Friday, June 3, 2016

FFB: The Secret of Sea-Dream House - Albert Payson Terhune

THE STORY: Saul Tevvis, wildly successful bestselling author, is plagued by fans and reporters and cannot start work on his second novel (Yes, the wild success follows after the publication of his first book.). When he receives a letter from his ex fiancee, a gold-digger of the worst sort, announcing her upcoming visit to New York implying a possible rekindling of their cold and dead romance he decides to escape. He arranges to rent Sea-Dream a house he remembers seeing in a remote portion of Florida the last time he was on a fishing trip. He uses an assumed name of Garry Keith and poses as a reclusive painter seeking inspiration in the subtropics. Safely away from Barbara, his rabid fans and the hounding press Tevvis hopes to flesh out his second novel and crank out a few chapters if not the entire first draft over a period of six months. But upon arrival at Sea-Dream he finds threatening letters warning him to leave, mysterious manifestations of "fire-branded phantoms", and several murder attempts from sharpshooters and knife throwing assailants. (Knife throwing again!) What exactly is going on? Is the place haunted? Are there criminals up to no good? Who will discover The Secret of Sea-Dream House (1929)? Tevvis does just that with the help of his trusty manservant and his brave collie Bunty.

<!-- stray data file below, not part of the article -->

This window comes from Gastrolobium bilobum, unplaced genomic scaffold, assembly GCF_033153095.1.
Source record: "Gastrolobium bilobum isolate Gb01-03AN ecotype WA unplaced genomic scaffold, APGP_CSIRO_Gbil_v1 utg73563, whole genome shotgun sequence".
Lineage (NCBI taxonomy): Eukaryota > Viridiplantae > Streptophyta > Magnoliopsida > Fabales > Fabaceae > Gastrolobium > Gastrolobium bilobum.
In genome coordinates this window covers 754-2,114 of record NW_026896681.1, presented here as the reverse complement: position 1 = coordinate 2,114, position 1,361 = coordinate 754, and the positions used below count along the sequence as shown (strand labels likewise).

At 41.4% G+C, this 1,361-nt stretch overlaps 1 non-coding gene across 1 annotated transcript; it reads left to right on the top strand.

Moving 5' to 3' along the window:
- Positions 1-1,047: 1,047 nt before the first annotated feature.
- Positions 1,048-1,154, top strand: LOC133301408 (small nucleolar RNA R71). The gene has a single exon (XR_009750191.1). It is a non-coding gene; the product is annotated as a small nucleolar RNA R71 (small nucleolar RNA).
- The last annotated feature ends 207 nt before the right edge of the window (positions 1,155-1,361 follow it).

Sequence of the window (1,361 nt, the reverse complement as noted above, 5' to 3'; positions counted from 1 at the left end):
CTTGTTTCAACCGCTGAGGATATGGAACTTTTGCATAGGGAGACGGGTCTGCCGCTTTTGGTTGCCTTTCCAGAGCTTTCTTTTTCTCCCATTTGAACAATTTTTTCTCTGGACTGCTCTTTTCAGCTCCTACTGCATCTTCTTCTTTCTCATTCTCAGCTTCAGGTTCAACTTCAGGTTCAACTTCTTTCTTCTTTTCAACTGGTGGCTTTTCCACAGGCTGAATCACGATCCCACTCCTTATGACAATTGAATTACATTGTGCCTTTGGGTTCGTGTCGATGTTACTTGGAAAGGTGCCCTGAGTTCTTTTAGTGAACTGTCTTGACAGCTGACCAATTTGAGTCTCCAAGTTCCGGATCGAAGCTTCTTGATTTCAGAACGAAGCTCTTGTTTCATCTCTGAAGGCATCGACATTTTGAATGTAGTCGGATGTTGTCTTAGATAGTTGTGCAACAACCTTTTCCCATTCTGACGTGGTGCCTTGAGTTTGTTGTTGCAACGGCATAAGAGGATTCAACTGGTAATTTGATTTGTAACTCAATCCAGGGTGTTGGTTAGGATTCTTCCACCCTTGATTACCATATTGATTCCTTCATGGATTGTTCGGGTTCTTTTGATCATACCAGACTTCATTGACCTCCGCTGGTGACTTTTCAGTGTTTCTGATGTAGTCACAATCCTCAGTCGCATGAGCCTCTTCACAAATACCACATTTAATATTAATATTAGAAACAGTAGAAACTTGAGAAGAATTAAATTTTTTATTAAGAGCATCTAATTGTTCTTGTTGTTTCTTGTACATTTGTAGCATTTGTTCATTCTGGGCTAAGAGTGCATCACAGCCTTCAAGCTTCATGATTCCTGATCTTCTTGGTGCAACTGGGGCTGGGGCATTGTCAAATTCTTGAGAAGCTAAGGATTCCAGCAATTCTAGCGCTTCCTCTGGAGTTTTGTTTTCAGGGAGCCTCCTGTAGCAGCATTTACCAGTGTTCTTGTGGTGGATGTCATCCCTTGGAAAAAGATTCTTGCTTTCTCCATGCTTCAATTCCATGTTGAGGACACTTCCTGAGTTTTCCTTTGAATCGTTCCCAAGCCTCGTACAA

THE CHARACTERS: The book is almost exclusively devoted to the exploits of Saul Tevvis. There are a handful of supporting roles but apart from Gedge, the British manservant, and Bunty there are only two other characters with any real parts to play. First is Wanda Reeve, daughter of the local reverend and the obvious object of Saul's libido. Terhune attempts to paint her as a woman of mystery with her mercurial temperament -- friendly at first, then inexplicably giving Saul the cold shoulder and dirty looks. She's almost an ornament serving no real purpose until she's called upon to fall in love with our rugged and manly hero in the final paragraphs.